Table 1 Antepartum outcomes

Fetomaternal Outcomes

Fetomaternal outcomes are referred to outcomes that contribute to both fetus and mother, for example, cesarean section delivery, preterm labor, and anemia [7]. A Chinese cohort studied the effects of pre-pregnancy BMI on maternal and fetal outcomes in over 3000 pregnant participants. It observed a higher percentage of cesarean sections among pregnant women with overweight and obesity when compared to normal and underweight participants [30]. However, there were no details on whether cesarean section deliveries were planned or unplanned or whether the pregnancy was nulliparous or parous with repeated cesarean delivery. Similarly, a systematic review found a correlation between an increased rate of unplanned cesarean sections and increased BMI [6].

Several studies concluded that the incidence of cesarean section, preterm labor, and anemia was higher in pregnant women with obesity when compared to underweight and normal body weight (Table 2). Two Saudi studies evaluated the relation between anemia with BMI as one of their study variables. Fallatah et al. (2019) found a higher percentage of anemia among participants with morbid obesity (61.3%) [7]. In contrast, the other study reported a higher percentage of anemia among underweight participants (49.2%) [28]. Anemia was found to be moderate or severe during the first trimester [31]. Two studies observed that preterm labor was associated with a BMI of ≥ 30 kg/m2 [32, 33]. While in another study, it was associated with BMI < 18 kg/m2 [28].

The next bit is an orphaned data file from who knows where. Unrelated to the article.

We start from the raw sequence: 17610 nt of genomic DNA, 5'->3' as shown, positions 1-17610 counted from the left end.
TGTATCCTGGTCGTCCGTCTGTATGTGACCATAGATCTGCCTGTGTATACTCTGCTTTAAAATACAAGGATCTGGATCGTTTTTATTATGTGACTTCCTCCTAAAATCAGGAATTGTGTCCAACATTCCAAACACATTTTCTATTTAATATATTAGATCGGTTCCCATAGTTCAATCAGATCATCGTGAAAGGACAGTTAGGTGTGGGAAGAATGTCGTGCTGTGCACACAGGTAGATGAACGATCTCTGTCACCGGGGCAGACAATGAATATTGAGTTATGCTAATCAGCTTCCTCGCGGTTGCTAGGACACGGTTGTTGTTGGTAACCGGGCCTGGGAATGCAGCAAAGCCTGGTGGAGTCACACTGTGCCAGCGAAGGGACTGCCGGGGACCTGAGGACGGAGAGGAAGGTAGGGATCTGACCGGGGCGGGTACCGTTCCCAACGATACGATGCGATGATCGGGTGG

Table 2 Fetomaternal outcomes

Postpartum Outcomes

The developed outcomes after delivery are known as postpartum outcomes. Studies show that some of these outcomes increase with increasing BMI during pregnancy, including postpartum hemorrhage and vaginal and perianal lacerations [7, 33, 34]. A study with 300 pregnant with obesity and 300 non-obese pregnant as a control group showed greater postpartum hemorrhage among the pregnant in the obesity group compared to the control group [35]. In contrast, a systematic review reported no increase in postpartum hemorrhage with BMI increase [6].

A prospective study from two cohorts shows overweight pregnant women have an increased risk of perianal lacerations [34]. Similarly, another study illustrated a relation between vaginal and perianal lacerations with obesity caused by the increase of macrosomia among pregnant women with obesity [7]. Contrary, a recent systematic review shows fewer perianal lacerations associated with increased BMI among postpartum subjects, attributed to the higher number of cesarean section deliveries, as mentioned previously, as fetomaternal outcomes [6]. Studies that found a relation between postpartum hemorrhage, vaginal lacerations, perianal lacerations, and higher BMI sample groups are shown in Table 3.